Describing San Antonio as a growing community and an important healthcare market, Trip Pilgrim returned to town and to the Baptist Health System this week as chief executive officer, a position he held from 2005-2009.

Trip Pilgrim, CEO of Baptist Health.
Trip Pilgrim, CEO of Baptist Health System.

Pilgrim, 56, joins the previous CEO, Graham Reeve, who will now assume the title of president and chief operating officer.

“Health care is complex and hospitals are increasingly complex. We felt that bifurcating the leadership role and bringing in an additional resource to the system would be a good thing to do,” Pilgrim said. “I’ve been in this role before here in San Antonio and in other markets. It’s good to be back.”

Pilgrim returns to San Antonio from Dallas, where he served as senior vice president responsible for acquisition, corporate partnership, business development, and marketing strategy at Tenet Health. A two-time graduate of Vanderbilt University, Pilgrim has worked in health care and business for more than 30 years through positions with Ernst & Young, OrNda Healthcorp, and Vanguard Health Systems.

During the four years following his departure from San Antonio, Pilgrim served as senior vice president and chief development officer for Vanguard in Nashville, Tenn. Under his leadership, the company’s revenues doubled in three years, going from $3 billion to $6 billion. Tenet Health purchased Vanguard in 2013.

Pilgrim arrived in San Antonio earlier this week and while he is familiar with the San Antonio healthcare landscape, he said he has work to do when it comes to assessing the system and market and establishing new relationships.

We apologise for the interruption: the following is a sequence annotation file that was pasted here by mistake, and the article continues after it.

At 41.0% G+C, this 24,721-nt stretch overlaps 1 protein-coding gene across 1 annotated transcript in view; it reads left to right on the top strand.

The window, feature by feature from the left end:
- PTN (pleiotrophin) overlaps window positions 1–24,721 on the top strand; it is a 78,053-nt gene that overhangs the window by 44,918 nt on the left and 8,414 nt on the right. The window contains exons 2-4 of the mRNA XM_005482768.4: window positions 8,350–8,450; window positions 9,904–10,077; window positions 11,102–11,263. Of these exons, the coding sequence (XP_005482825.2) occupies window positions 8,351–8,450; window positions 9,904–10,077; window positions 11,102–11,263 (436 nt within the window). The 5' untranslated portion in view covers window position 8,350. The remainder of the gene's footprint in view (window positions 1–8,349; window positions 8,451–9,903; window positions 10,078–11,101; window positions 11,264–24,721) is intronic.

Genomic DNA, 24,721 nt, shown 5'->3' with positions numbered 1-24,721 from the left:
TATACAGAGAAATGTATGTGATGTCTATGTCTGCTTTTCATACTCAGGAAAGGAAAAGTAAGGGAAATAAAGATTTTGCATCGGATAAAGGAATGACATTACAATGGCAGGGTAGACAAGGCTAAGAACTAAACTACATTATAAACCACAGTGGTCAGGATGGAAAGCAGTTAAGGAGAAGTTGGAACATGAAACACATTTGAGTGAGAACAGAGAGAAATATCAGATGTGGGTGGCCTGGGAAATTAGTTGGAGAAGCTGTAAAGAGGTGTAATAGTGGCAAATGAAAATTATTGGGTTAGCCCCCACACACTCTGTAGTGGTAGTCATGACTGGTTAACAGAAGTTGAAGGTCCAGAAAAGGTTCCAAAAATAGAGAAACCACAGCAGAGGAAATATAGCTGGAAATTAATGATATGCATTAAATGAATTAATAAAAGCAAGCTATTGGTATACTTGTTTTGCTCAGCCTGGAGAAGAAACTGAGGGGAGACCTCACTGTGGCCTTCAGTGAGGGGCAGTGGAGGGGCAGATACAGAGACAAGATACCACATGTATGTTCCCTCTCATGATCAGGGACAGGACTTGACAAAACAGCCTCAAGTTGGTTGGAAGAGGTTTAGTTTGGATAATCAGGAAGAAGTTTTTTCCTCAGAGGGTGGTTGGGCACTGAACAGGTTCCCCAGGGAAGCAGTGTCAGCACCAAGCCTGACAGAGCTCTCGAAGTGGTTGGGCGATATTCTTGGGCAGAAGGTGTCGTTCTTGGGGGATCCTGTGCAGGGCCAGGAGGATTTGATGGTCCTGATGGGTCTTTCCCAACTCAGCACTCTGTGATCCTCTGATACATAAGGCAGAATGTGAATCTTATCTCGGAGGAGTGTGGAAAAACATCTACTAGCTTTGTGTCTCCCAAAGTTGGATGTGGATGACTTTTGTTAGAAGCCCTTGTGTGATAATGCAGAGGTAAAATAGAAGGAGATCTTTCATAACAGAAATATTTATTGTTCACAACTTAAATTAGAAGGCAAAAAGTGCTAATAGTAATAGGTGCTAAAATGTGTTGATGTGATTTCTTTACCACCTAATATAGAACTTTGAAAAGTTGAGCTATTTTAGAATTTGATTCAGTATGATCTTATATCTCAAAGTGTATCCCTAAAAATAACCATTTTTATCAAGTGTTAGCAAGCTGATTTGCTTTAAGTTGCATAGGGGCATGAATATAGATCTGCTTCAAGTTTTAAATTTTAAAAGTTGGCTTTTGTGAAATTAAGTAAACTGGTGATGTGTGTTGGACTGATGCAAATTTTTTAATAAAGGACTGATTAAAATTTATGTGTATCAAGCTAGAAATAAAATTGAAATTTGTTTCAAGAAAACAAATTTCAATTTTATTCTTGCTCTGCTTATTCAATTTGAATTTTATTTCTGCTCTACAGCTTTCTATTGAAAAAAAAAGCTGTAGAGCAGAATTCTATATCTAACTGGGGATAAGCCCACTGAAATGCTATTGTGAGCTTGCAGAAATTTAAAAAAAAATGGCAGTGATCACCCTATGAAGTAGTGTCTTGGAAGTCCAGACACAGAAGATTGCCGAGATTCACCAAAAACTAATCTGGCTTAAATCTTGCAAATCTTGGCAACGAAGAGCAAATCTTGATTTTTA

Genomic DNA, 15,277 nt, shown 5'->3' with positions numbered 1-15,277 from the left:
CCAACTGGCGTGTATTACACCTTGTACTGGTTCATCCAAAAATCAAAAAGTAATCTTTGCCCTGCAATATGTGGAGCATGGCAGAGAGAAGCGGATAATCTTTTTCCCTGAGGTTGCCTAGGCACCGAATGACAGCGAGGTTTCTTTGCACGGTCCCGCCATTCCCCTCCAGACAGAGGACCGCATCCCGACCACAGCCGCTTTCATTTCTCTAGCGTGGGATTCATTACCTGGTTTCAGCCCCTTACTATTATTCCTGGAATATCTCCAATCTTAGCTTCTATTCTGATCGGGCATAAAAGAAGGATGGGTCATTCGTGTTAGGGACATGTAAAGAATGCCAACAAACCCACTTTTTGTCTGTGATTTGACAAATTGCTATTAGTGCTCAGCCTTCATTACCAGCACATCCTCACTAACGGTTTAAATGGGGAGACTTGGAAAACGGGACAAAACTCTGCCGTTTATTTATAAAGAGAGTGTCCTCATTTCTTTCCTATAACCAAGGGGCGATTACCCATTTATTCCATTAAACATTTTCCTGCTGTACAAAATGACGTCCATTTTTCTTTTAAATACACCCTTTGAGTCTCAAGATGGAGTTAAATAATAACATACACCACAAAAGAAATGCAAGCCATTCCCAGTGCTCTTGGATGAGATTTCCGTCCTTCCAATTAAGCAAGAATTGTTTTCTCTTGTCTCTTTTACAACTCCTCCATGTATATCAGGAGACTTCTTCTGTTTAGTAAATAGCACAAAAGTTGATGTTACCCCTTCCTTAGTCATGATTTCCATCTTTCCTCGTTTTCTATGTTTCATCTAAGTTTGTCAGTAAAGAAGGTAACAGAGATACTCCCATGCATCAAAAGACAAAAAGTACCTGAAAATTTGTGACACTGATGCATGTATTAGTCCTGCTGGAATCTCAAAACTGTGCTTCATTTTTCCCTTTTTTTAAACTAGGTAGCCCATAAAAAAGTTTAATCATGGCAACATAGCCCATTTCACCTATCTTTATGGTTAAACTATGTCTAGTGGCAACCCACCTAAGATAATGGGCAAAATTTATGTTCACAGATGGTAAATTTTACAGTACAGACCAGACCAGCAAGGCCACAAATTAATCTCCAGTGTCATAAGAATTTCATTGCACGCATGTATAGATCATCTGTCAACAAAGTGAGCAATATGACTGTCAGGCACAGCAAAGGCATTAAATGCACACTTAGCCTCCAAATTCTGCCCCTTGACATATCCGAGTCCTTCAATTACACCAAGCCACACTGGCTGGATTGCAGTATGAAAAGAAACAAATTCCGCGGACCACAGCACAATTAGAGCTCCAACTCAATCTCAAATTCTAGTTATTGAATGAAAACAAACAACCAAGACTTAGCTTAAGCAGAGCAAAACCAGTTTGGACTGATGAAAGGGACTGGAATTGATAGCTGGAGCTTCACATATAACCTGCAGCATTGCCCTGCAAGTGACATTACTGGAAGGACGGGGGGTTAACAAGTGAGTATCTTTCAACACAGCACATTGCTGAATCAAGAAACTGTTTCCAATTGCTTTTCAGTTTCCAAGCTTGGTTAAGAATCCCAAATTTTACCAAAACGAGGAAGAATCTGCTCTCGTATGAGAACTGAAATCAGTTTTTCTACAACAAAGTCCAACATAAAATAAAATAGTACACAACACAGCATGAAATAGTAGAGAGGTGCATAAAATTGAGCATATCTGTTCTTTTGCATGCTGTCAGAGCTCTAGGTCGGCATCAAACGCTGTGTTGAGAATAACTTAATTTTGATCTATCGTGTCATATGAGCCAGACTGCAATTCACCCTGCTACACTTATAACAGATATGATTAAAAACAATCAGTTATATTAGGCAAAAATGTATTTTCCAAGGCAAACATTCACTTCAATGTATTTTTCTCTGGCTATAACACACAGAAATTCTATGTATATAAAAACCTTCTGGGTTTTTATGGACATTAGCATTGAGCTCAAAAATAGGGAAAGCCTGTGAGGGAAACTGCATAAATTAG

“Health care is a local business,” Pilgrim said. “Every market is very different and how it responds to national trends is different. You can see some states are in different places on the evolutionary curve of value-based care. California is out there a little further than others.

“But the trends nationally – uncertainty in the Affordable Care Act … increasing demands on the part of large payers and self-insured employers to get value for their healthcare dollar … coming up with new reimbursement laws to achieve that … and then just generally continued pressure on reimbursement – those are the things that are happening across the country. It would be a little premature for me to speak to how that’s playing out in San Antonio having just got on the ground.”

Reeve joined the Baptist Health System in 2003 and worked in a variety of roles, including chief operating officer and CEO of St. Luke’s Baptist Hospital. Under his leadership, the system opened Mission Trail Baptist Hospital on the Southside, completed two major expansions at North Central Baptist in Stone Oak, and established the city’s first Accountable Care Organization. 

Reeve and Pilgrim worked together with UT Health San Antonio to help St. Luke’s become the first hospital in San Antonio to receive the primary stroke center certification in 2011.

There’s more to come, Pilgrim said.

“The thing we want to do is provide the best care we can,” he explained. “We want to make sure we’re providing an environment for our nurses and physicians to do what they do best. That can be accreditation programs, focuses on service lines, equipment – it could comprise several things. Our goal is to constantly move that quality needle forward.”

This could also include expansions to keep pace with city’s growing population.

“We want to make sure we continue to provide access points to serve the community, to make sure the community has the ability to access care when they need it,” Pilgrim said. “How you achieve that could  be any number of ways – could be de novo, could be acquisitions, could be partnerships.”

Though not originally from Texas, Pilgrim likes to say he got here as soon as he could. As for San Antonio: “I’m thrilled to be back,” he said. “My son lives here and went to school here. It will be nice hanging out with him, too.”

Shari Biediger

Shari Biediger is the business beat reporter at the San Antonio Report.